Once a police chief loses credibility, it cannot be restored, a representative of the Bellevue police union said Thursday.
Gary Young, the union’s attorney, held a press conference to respond to the City of Bellevue’s decision to reinstate Chief Mark Elbert after a year of paid leave.
Young said Bellevue’s police officers need a new police chief.
Citing a pattern of “dishonest and deceptive conduct,” members of the Bellevue police union last year voted 72-1 to tell the city administration that they had lost confidence in Elbert.
Elbert had been on paid leave since the vote, but this week, the city announced that he would be reinstated and return to work as the chief later this month.
“Mark Elbert needs to be in a different place where he can build trust with other people because it can’t be done here,” Young said.
The city said in its press release that the Sarpy County Sheriff’s Office “did a thorough investigation of the matters” that “found many inconsistencies, lies and misunderstandings of the facts.”
Young said the city appears to be suggesting that Elbert was cleared of any wrongdoing by the Sheriff’s Office, which he said is misleading.
Sarpy County Chief Deputy Sheriff Greg London said in an interview Thursday that the Sheriff’s Office did not reach any conclusions for the City of Bellevue. The Sheriff’s Office role was to conduct the investigation.
“In regards to the Bellevue case, we didn’t offer our opinions, recommendations or input on the findings or policy violations,” London said. “We simply ran the investigation and turned over the documents.”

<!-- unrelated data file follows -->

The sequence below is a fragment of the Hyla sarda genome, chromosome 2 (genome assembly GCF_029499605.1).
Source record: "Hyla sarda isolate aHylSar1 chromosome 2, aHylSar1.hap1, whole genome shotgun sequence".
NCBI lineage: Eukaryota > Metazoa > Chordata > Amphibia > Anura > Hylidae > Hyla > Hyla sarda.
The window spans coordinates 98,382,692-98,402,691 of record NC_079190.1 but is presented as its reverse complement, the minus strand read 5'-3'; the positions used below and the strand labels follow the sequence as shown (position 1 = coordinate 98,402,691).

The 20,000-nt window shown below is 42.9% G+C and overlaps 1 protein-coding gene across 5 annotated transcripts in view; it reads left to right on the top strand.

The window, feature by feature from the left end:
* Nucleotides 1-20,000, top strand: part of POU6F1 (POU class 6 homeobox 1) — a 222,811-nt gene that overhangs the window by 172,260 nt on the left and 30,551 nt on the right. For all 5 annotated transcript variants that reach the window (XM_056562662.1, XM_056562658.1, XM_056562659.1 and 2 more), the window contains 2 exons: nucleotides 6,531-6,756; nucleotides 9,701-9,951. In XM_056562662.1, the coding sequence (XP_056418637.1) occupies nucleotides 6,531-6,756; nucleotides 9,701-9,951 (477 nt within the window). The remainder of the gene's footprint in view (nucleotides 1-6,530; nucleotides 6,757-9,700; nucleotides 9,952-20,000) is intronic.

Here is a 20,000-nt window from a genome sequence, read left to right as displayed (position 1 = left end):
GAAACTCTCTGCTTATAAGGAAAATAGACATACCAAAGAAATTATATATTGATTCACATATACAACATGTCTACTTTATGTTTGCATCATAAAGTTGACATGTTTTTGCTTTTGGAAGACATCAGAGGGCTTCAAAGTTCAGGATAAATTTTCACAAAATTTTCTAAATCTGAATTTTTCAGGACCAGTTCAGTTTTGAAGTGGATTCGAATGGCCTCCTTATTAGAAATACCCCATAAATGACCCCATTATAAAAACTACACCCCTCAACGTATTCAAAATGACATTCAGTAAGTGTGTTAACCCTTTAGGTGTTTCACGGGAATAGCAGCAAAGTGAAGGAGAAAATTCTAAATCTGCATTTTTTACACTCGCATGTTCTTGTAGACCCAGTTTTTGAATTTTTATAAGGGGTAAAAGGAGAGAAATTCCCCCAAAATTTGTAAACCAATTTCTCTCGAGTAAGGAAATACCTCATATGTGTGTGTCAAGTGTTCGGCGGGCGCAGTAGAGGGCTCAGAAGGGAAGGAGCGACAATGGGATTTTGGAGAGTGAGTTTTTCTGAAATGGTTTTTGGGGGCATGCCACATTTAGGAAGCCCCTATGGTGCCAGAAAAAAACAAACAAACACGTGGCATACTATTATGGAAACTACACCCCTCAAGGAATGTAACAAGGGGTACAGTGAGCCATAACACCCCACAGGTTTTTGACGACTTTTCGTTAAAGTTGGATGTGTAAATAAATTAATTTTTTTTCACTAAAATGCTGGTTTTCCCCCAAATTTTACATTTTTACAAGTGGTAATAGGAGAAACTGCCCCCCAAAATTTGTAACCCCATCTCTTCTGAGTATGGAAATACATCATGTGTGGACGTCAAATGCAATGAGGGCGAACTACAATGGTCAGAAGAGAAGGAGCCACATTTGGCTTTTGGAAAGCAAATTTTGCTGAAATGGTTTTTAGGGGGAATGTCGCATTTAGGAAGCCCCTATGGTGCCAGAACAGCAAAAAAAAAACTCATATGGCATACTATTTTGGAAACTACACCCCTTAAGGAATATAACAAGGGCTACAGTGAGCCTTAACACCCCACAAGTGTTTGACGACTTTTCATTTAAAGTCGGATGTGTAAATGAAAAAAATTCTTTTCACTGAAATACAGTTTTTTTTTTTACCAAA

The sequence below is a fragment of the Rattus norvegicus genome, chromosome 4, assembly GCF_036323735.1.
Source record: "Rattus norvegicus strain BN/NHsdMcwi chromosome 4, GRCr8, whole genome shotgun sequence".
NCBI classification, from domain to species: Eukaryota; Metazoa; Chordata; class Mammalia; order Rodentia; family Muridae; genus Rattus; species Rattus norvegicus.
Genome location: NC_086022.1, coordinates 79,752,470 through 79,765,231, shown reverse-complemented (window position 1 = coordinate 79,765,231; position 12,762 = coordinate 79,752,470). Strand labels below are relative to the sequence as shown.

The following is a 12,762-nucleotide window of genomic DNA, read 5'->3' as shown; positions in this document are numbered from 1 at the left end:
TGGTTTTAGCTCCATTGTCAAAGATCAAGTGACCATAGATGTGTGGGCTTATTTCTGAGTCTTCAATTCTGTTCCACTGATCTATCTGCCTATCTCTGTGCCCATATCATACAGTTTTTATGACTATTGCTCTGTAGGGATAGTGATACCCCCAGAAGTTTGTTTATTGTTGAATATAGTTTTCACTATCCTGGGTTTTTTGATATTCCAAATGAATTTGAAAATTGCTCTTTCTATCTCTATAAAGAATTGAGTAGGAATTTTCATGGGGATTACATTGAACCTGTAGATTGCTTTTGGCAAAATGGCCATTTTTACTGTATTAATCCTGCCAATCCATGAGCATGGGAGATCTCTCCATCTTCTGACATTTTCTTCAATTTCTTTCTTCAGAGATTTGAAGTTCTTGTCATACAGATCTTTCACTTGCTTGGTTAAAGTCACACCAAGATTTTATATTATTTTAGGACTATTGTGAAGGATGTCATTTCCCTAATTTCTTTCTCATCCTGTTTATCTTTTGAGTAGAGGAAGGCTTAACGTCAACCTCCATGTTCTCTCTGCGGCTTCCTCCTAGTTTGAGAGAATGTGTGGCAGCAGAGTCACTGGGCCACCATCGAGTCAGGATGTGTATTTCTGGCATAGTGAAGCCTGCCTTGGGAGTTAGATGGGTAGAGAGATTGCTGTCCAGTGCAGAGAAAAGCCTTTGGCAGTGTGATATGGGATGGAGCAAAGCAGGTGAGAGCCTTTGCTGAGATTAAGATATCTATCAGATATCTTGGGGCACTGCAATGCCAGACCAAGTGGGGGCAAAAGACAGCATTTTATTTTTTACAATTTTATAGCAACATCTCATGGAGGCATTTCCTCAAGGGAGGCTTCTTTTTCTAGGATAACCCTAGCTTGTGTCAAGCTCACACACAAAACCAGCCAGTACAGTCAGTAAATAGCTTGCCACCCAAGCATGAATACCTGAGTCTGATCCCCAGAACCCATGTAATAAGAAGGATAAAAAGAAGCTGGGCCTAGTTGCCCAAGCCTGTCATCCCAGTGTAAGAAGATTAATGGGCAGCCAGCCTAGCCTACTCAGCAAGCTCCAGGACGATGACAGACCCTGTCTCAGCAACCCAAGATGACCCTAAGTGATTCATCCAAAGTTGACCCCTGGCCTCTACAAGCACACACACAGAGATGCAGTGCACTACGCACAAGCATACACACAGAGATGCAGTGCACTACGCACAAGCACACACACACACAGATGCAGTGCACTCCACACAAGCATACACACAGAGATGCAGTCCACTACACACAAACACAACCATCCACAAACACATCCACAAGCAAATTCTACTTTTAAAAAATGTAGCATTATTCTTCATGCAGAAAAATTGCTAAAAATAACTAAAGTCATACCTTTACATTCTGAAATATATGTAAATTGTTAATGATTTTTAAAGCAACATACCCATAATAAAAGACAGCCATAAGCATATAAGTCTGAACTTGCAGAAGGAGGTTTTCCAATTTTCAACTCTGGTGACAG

For the first time, the union on Thursday also released the recordings that were played for the union before last year’s no-confidence vote. The union played excerpts of the conversations but also released a longer version that has more of the conversations.
In the recordings played Thursday, Elbert can be heard agreeing to allow a sergeant who had been seeking a special accommodation to remain on an eight-hour shift and not have to answer his phone after hours.
In exchange, the sergeant can be heard agreeing to drop the formal accommodation request he had made to the city and not to tell his lawyer or the city why it was being dropped.
Elbert said on the recording that he didn’t want anyone to know about the arrangement.
Ted Boecker, Elbert’s attorney, said those snippets of the conversations lack the proper context and are therefore misleading. He said the union had the recordings for months before making them an issue when other litigation started.
A message left for Bellevue City Administrator Joe Mangiamelli was not returned Thursday evening.